What is the problem with Stablecoins?

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The global economic engine is sputtering as it tries to move forward under a heavy burden – a war in Ukraine, mass supply chain disruption, questions about food security, a global pandemic still with grave consequences and the highest inflation in 40 years. 

As the smoke clears from the recent stock market and cryptocurrency whirlwind, it’s important to digest and clarify what happened. The spectacular crash of the UST stablecoin and LUNA, its sister token, has raised many questions if the crypto equivalent of stable assets – stablecoin – can be trusted. Crypto has mass appeal now, but it’s only been around since 2009 and people are still learning the ropes so here is what you need to know. 

What is a stablecoin?

The term ‘stablecoin’ has now gone mainstream, and it was probably the first time many had heard of it. A stablecoin is a digital asset that aims to maintain the same value as a stable asset, or basket of assets. The US dollar has been the most common asset to date.

The idea behind stablecoins is to combine the technical capabilities of digital assets while providing an alternative to the price volatility that has historically been characteristic of major cryptocurrencies like bitcoin and ether.

That means you can take advantage of the benefits of blockchain technology – traceability, the ability to engage in smart contracts, etc – while maintaining a stable price.

But, not all stablecoins are equal – so here are four categories of stablecoin:

Fiat-backed: Stablecoin issuers hold 1:1 reserves of fiat currency. The total value matches how much they have backed by fiat.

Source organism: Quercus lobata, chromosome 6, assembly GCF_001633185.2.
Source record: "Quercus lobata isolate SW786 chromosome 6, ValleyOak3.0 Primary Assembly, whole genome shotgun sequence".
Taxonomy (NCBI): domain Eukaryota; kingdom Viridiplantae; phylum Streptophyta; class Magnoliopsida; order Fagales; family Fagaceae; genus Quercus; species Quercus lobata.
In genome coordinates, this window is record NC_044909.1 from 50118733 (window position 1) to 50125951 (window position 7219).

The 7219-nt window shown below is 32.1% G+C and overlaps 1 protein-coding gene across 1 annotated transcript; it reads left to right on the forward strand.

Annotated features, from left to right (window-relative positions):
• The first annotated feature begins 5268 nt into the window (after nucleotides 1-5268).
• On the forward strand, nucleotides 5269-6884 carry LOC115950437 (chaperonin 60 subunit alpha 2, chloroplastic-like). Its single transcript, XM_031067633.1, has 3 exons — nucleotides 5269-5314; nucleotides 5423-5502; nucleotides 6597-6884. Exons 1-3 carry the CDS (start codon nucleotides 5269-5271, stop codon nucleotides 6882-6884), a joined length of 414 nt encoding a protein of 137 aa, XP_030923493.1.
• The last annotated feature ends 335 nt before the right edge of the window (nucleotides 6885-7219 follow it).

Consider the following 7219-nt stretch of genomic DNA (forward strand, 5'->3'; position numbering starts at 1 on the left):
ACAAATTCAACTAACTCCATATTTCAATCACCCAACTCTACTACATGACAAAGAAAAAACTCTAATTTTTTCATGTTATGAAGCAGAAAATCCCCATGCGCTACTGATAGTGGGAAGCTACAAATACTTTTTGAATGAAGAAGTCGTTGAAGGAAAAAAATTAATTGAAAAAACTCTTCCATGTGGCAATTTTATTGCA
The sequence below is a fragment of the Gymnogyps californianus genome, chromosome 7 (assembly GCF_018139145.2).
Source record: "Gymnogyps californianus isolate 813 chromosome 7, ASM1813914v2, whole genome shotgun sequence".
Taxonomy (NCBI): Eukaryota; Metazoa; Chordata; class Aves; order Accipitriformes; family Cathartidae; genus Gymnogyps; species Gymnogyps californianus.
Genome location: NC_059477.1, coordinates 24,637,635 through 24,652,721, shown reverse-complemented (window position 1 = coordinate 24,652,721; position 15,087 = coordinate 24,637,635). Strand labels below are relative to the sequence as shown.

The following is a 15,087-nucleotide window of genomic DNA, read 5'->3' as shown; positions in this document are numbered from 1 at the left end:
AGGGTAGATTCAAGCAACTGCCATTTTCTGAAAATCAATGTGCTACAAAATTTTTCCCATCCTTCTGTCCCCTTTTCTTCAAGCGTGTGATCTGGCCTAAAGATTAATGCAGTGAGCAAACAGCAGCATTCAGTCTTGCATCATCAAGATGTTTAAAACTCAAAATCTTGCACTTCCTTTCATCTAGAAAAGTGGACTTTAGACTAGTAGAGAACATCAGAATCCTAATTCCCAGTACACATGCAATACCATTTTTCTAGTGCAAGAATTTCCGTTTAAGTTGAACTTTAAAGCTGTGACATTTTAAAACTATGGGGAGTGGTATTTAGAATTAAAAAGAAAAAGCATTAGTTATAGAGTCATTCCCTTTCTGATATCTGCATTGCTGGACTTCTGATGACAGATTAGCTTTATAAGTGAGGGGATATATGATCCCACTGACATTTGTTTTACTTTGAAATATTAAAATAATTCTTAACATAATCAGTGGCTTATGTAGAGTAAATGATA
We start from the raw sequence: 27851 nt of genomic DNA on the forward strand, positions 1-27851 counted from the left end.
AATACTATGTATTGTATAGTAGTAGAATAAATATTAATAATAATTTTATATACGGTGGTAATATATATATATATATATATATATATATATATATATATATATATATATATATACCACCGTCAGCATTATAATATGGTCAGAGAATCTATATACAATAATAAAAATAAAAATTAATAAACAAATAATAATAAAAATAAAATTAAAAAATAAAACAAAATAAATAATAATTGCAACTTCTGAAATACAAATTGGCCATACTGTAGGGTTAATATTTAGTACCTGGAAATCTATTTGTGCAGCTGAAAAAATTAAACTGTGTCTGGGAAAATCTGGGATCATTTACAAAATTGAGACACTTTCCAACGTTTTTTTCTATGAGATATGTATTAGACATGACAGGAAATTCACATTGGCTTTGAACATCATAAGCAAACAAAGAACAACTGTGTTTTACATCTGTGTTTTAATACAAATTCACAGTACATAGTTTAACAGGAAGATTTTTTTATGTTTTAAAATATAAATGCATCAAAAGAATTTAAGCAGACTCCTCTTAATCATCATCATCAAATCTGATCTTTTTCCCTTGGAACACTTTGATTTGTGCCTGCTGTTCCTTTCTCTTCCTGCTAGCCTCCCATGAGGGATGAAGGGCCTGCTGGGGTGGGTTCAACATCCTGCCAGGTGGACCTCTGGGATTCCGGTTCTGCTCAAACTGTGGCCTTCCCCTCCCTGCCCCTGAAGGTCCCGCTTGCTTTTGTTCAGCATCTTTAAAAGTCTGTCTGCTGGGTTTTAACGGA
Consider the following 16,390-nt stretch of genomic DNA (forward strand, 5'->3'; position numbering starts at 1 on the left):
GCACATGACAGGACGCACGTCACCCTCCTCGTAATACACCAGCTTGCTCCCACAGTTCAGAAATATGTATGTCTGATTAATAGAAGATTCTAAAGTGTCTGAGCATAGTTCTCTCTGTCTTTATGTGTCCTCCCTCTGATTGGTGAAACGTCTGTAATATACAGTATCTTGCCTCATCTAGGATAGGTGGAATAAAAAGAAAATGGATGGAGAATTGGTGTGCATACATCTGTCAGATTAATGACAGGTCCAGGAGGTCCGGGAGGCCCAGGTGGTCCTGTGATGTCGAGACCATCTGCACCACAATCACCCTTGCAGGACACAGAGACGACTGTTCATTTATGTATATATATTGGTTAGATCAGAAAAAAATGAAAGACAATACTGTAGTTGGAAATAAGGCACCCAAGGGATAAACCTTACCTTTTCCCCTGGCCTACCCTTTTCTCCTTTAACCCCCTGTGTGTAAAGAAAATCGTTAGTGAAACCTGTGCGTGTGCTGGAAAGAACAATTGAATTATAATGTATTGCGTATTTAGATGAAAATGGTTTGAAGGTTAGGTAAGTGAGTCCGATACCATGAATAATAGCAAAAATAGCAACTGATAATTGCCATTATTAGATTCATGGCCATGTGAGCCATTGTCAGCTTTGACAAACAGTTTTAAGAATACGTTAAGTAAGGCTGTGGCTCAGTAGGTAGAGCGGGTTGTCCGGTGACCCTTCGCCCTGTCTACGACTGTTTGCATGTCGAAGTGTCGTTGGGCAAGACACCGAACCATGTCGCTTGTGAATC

Crypto-backed: These stablecoins are backed by other cryptos via smart contracts rather than a service provider. They are “over-collateralized” meaning the value of the crypto backing exceeds the value of stablecoins issued, in order to account for price fluctuations.

Commodity-backed: Similar to fiat-backed stablecoins, stablecoin issuers hold equivalent values of commodities like precious metals, oil and real estate. The coins may or may not be redeemable for the physical asset.

Algorithmic: These stablecoins are not backed. Instead, they aim to maintain a stable value through algorithms and smart contracts that manage the expansion and contraction of token supply.

All of these coins have one characteristic in common: they all target a specific price. The thinking goes: “if the price doesn’t change much, that would make a coin stable”. 

Big mistake. 

First of all, when a specific price is targeted that means that any time price moves away from that target, an organization tasked with maintaining the price stability will use their predetermined process to force the price in another direction. Historically that is how any price peg is maintained. And as we all know pegs have tendencies to be broken. It becomes a game of who has more resources, people that are trying to break the peg and people that are trying to defend it. But that is not even the main problem with targeting a specific price level.

Stability in itself should be viewed as a valuable resource, and the value of any market resource is changing based on the demand. When volatility is up or inflation increases (reduced stability in the world financial markets) demand for stable asset would increase, and when volatility is decreasing and there is no threat of runaway inflation – demand for stability goes down. These market forces make stable assets more stable, it regulates their supply and makes such assets productive.

A great example of a stable asset is gold, and gold price moves around. It is determined by market forces and the perceived stability of the global financial system. The dollar is another example. It’s ironic that many stablecoins are trying to target a price equal to one dollar, but the price of the dollar itself (as stable as it is) moves around against other currencies and other factors but let’s not get into that…